The additional bulb flower experiment
Where the bulbs get eaten by the rabbits
The Fifteen month dogtooth grass update
Two years in when the Japanese beetle grub arrive

Wednesday, April 8, 2015


Often I have the distinct feeling that Fritz and I are very good at shoveling more things-to-do onto our plates especially when they are already full. I don't know why we do this; but it seems that many people have this tendency. The upside is that sooner or later, Fritz and I DO slow down and we DO pause. The downside is that during times when my To-Do list is long, I shut down socially, unable to do anything but focus on my To-Dos.

Many of you have asked about the renovation. Yes, I owe you lots of updates on the renovation. Short version: the contractor is done, we officially have a new bedroom upstairs and a finished basement. We are happy with it. Very happy. It is a big improvement to the house, not just because we added a bedroom (or two, if you count the basement), but also because I think we managed to make the house more gracious and functional at the same time. At some point there was a lot of discussion about whether or not the plan needed to be as detailed and complicated as it was. Where exactly was the line between improvement and overkill? Couldn't we just build a wall or two? Did we really need to tear down walls? Did we really need to change the bathroom? Did we really need to convert halls to closets and closets to halls? For us, the answer was affirmative. And we don't have any regrets: we feel like we got to the place we wanted to be.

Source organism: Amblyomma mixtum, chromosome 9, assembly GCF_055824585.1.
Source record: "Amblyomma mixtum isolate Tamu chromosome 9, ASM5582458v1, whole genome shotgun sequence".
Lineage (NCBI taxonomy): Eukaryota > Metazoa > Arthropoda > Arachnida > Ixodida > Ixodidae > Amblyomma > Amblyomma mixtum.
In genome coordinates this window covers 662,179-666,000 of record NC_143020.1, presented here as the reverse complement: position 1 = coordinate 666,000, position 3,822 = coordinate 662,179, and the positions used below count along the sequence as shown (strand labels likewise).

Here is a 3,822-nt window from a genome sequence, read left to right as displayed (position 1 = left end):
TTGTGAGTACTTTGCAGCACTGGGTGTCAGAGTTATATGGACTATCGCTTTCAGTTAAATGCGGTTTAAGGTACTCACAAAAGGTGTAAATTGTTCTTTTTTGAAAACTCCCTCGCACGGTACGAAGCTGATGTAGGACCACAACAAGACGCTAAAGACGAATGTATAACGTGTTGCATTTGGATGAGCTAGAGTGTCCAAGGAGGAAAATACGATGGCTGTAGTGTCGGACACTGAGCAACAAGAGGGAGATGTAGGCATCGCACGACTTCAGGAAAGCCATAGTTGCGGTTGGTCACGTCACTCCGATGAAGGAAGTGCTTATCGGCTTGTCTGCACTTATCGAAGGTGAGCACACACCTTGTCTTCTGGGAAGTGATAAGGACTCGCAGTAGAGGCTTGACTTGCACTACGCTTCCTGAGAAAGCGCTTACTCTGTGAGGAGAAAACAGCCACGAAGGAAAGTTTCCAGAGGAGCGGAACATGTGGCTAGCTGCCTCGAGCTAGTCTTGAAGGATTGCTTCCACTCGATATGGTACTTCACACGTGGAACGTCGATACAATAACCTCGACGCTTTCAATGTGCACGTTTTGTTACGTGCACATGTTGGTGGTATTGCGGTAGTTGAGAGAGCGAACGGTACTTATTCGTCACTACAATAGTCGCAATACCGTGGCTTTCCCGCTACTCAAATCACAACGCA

The "new" bedroom

But there's still work to do.

We thought we would do the painting ourselves. It seemed like a great idea when we discovered it would cut our contractor's bill by $5K. But it seems like less of a good idea now that we are almost 3 weeks after the completion date and still painting. Honestly, we'll be painting the basement for another 2 years; I'm not kidding. With any luck the upstairs will be finished within a week.

[photo of Noah painting]